Internet-auction sites allow people to sell and buy, at the click of a mouse or with a push on a cellphone button, almost anything from brand bags to resort condominiums to moldy Imperial Japanese Army uniforms. And, according to a 2005 report by Nomura Research Institute, in Japan it’s a market that is not just booming, but skyrocketing — from 1.34 trillion yen (approximately $11 billion) then to a projected 2 trillion yen-plus by 2009.
But what if you successfully outbid all-comers, pay for your purchase — then wait in vain for it to arrive? Worse, what if your vendor is overseas, and your online auction operator doesn’t compensate for failed overseas transactions?
That’s exactly what befell a 43-year-old Taiwanese man who lives in California, and who asked to be identified only as Chang. He paid a Kobe-based seller 320,000 yen for a classic model train through Yahoo! Japan Auctions.
But after his purchase failed to materialize, unlike most others in a similar position (police across the nation received 14,905 inquiries on troubles related to Net auctions in 2006, up from a mere 2,099 in 2001), he never gave up pursuing his case.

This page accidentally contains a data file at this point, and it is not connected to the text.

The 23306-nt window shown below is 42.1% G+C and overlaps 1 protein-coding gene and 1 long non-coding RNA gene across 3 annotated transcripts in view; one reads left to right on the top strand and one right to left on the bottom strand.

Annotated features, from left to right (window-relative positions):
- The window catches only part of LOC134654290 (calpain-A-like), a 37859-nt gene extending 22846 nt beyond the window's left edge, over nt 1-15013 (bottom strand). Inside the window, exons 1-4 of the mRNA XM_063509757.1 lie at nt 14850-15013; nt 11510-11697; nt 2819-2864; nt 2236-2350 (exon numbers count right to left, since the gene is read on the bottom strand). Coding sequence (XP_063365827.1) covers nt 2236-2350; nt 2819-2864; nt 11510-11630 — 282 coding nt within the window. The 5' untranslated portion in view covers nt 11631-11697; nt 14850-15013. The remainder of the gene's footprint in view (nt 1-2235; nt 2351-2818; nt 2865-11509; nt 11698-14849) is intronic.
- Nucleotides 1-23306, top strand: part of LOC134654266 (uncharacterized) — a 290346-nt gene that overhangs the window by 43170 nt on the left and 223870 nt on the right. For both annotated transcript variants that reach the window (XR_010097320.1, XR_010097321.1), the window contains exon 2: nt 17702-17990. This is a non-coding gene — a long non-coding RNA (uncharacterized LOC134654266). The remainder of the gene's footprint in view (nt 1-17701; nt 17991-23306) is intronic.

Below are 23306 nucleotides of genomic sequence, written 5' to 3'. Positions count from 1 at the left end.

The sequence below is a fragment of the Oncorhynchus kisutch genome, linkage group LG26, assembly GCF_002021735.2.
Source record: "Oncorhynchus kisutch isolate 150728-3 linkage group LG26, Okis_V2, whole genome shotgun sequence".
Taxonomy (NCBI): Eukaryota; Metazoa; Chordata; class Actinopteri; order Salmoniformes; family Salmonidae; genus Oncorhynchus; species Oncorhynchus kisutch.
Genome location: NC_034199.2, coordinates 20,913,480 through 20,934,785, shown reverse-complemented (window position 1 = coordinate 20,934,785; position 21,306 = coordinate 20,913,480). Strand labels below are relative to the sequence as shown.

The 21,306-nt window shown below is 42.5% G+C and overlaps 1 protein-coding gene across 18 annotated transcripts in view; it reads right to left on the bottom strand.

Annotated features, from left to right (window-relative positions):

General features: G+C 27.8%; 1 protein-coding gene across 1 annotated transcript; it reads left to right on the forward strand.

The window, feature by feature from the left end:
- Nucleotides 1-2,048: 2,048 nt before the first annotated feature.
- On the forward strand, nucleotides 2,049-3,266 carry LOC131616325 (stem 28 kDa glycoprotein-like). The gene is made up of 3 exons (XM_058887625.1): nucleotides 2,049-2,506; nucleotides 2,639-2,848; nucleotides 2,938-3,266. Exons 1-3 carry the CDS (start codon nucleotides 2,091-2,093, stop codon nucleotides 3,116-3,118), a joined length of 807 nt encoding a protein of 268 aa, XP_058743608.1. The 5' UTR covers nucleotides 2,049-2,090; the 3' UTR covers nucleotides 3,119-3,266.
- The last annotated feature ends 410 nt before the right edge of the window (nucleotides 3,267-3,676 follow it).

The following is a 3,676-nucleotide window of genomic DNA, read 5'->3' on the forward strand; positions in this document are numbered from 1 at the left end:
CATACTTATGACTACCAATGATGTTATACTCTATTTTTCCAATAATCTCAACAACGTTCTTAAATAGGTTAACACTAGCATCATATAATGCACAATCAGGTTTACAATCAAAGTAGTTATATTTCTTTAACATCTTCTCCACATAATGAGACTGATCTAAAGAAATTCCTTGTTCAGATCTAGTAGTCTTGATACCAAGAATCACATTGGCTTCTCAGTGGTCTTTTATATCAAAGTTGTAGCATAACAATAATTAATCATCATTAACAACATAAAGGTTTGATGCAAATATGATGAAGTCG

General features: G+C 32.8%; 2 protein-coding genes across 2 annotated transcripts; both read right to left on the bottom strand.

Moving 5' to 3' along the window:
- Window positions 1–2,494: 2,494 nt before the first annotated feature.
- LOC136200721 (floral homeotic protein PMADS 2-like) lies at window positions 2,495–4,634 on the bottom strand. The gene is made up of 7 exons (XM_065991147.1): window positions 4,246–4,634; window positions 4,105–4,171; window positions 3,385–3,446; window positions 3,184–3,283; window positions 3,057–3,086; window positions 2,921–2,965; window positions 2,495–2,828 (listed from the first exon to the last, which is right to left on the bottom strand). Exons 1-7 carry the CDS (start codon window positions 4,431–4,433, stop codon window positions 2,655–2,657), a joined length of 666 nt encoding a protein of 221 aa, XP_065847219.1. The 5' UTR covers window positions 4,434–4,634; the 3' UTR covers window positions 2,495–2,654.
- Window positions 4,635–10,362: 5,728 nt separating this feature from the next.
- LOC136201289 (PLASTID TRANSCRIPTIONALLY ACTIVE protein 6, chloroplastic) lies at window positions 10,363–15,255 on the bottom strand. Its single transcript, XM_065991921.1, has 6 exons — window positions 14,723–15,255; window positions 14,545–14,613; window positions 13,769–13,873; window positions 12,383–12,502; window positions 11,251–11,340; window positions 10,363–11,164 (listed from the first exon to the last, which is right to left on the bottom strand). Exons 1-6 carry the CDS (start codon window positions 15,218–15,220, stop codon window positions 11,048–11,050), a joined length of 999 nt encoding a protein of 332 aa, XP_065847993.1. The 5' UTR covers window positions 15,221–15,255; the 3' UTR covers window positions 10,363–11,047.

Chang’s two-year travail began in February 2005, when the story-artist for a major Hollywood film studio entered a bid for a secondhand 14-car “Tsubame Tenbosha” model train made by Ginza, Tokyo-based Tenshodo. He knew the Tenshodo brand well and thought it was a great bargain.
Even though the auction site stated that the seller, a Kobe-based dealer named as Aritomo Yagura, would not ship internationally, Chang exchanged e-mails with him and says that Yagura agreed to send the goods if Chang covered the postage and insurance. But then, after Chang paid the purchase price and shipping costs into a designated bank account, he says all correspondence from Yagura suddenly stopped.
Although Chang kept sending e-mails, he says he found out they were being blocked by Yagura.
Already extremely peeved, Chang says he became outraged when he learned that Yagura had started selling lots of other trains using a different Yahoo! Japan Auctions ID. He confirmed the second ID holder was Yagura by e-mailing more than 10 bidders, he says.
“Oh my god, it took me so much effort,” Chang says. “Ninety-nine percent of the bidders did not feel comfortable to speak to me . . . but luckily one lady did. I explained my situation to her, and she revealed the information to me — and (that the vendor in her case) was also Yagura.”
At that point Chang went legal — attempting to seek redress against someone whose identity and contact information were uncertain (because many online trades are done with both parties using pseudonyms), and who lived in a country whose language and legal system he knows little about.
Playing the sleuth himself, Chang said he asked one Japanese bidder to contact Yagura, who apparently answered once on his cellphone but never again. Chang also hired a Tokyo-based legal notary, who sent Yagura a registered letter. When that, too, failed to elicit a reply, Chang flew to Japan and hired Osaka-based Masataka Kiyokawa, a Taiwan-born lawyer who speaks Japanese, English and Mandarin, Chang’s mother tongue.